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stadium

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athletics

athletics  

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Overview Page
GreekAt the core of Greek athletics was an individual's struggle to gain victory over an opponent; hence it included not only (as ‘athletics’ implies nowadays) track and field events but also boxing, ...
chariot racing

chariot racing  

A form of horse racing immensely popular in the ancient civilizations of Greece, Rome, and Byzantium, with some predecessors in the privileged cultures of earlier civilizations, such as in Syria, ...
circus

circus  

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In Roman times a place of exhibition for chariot racing and athletic and gladiatorial contests. In its modern sense it dates from the mid-18th century. Mainly itinerant, it is performed ...
Greek tragedy

Greek tragedy  

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Tragedy, one of the most influential literary forms that originated in Greece, is esp. associated with Athens in the 5th cent. bc. All but one of the surviving plays date from the 5th cent., but ...
hippodrome

hippodrome  

In ancient Greece or Rome, a course for chariot or horse races.
measure

measure  

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1 A quantity ascertained or ascertainable by measurement.2 A number assigned to a property of an entity according to well-defined rules, so as to describe or represent that property objectively.3 A ...
Olympia

Olympia  

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A plain in Greece, in the western Peloponnese. In ancient Greece it was the site of the chief sanctuary of the god Zeus, the place where the original Olympic Games were held. An Olympiad was a period ...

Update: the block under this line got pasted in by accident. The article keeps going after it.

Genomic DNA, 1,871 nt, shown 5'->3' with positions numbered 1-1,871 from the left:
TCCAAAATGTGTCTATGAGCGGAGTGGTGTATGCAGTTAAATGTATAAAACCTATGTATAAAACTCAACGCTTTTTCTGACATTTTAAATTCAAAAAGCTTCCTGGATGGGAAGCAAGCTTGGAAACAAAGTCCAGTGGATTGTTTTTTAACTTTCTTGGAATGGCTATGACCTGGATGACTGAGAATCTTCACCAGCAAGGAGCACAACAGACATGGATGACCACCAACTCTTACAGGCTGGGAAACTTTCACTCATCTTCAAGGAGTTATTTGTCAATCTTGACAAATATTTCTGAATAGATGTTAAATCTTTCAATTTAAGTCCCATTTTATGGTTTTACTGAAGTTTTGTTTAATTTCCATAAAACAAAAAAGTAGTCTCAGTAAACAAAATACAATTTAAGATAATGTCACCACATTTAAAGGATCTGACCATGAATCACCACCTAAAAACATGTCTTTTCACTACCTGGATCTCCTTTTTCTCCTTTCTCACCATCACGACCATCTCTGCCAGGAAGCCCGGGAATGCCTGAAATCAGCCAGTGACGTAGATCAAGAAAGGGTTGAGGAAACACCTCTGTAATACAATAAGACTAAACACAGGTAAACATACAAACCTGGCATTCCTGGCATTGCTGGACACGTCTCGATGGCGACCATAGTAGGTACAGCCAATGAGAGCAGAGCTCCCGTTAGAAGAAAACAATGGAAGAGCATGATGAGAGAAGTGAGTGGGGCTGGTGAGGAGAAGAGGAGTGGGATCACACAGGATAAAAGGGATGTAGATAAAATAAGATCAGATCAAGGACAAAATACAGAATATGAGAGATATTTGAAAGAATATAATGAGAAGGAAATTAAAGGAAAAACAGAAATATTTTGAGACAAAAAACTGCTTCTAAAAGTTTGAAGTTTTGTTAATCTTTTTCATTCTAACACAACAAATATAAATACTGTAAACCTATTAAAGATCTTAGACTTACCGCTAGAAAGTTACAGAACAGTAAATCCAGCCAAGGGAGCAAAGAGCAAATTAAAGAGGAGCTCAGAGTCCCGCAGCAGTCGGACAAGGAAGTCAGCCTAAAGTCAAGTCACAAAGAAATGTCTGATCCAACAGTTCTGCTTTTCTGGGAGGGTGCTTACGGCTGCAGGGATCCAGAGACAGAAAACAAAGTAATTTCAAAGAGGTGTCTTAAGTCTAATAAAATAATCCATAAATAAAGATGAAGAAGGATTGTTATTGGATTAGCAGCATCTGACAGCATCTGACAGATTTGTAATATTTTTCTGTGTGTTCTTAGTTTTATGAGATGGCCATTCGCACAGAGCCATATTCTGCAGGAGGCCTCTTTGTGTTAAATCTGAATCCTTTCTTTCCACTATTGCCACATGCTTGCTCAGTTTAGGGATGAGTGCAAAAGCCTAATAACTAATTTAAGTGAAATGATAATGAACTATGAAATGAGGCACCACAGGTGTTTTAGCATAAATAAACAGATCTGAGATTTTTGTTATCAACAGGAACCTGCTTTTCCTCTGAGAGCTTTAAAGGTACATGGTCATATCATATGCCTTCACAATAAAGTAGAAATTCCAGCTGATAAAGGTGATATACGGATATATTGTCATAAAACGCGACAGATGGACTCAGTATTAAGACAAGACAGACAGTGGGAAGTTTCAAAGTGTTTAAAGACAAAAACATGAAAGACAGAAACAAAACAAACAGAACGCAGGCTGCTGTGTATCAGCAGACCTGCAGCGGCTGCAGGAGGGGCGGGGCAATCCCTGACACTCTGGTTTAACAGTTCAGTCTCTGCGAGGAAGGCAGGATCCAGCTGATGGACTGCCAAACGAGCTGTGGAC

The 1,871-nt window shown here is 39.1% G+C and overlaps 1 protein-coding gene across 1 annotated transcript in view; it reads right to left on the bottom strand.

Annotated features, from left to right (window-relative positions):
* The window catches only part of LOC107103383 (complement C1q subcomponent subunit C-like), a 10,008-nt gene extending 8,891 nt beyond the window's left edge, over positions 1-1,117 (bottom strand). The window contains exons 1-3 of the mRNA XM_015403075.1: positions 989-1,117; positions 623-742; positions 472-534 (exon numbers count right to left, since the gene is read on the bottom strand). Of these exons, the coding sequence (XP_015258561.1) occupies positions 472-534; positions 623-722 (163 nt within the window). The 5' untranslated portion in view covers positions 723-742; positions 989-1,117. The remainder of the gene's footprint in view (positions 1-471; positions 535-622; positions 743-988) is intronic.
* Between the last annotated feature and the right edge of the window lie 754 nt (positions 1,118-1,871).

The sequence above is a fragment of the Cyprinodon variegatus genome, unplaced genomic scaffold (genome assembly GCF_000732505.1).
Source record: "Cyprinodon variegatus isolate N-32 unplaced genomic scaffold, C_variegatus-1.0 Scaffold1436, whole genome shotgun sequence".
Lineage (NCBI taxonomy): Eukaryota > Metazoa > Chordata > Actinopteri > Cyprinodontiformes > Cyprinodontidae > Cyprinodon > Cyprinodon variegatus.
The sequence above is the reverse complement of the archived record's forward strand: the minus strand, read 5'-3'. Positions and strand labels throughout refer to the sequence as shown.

Olympic Games

Olympic Games  

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An ancient Greek festival with athletic, literary, and musical competitions held at Olympia every four years, traditionally from 776 bc until abolished by the Roman emperor Theodosius I in ad 393.In ...
sanctuary

sanctuary  

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1 Especially holy place within a church or temple2 Sacrarium, or part of a church in the vicinity of the high-altar.3 Chancel or presbytery.
Stadium

Stadium   Reference library

The Grove Encyclopedia of Classical Art and Architecture

Reference type:
Subject Reference
Current Version:
2007
Subject:
Art & Architecture, Classical studies
Length:
949 words

Sports ground, usually uncovered, enclosed by seating or terraces for spectators. The Greek term stadion was probably introduced in the

Stadium

Stadium   Reference library

The Oxford Encyclopedia of Ancient Greece and Rome

Reference type:
Subject Reference
Current Version:
2010
Subject:
Classical studies, History
Length:
1,769 words
Illustration(s):
1

The word stadion was likely introduced into the Greek language in the sixth century bce, and by the fifth

stadium

stadium   Quick reference

The Concise Oxford Dictionary of Archaeology (2 ed.)

Reference type:
Subject Reference
Current Version:
2009
Subject:
Archaeology, History
Length:
109 words

[MC]

An ancient Greek open‐air running track and sports ground, providing for spectators by raised earth banks. The stadium was

stadium

stadium   Reference library

Richard Allan Tomlinson

The Oxford Classical Dictionary (4 ed.)

Reference type:
Subject Reference
Current Version:
2012
Subject:
Classical studies, History
Length:
321 words

running track, about 200 m. long (the term also signifies a comparable unit of linear measurement i.e. a ‘stade’; see ...

Stadiums

Stadiums   Reference library

The Oxford Encyclopedia of Archaeology in the Near East

Reference type:
Subject Reference
Current Version:
2011
Subject:
Archaeology, History
Length:
1,285 words

The stadium (Gk., stadion), a thoroughly Greek institution, was a unit of measure, 600 ancient feet in length (between 177

terrace

terrace  

Reference type:
Overview Page
Subject:
Archaeology
1 Embankment or prepared and levelled mass of earth in e.g. a garden.2 Any artificial or built level platform for promenading, with a vertical or sloping front or sides faced with masonry, turf, ...

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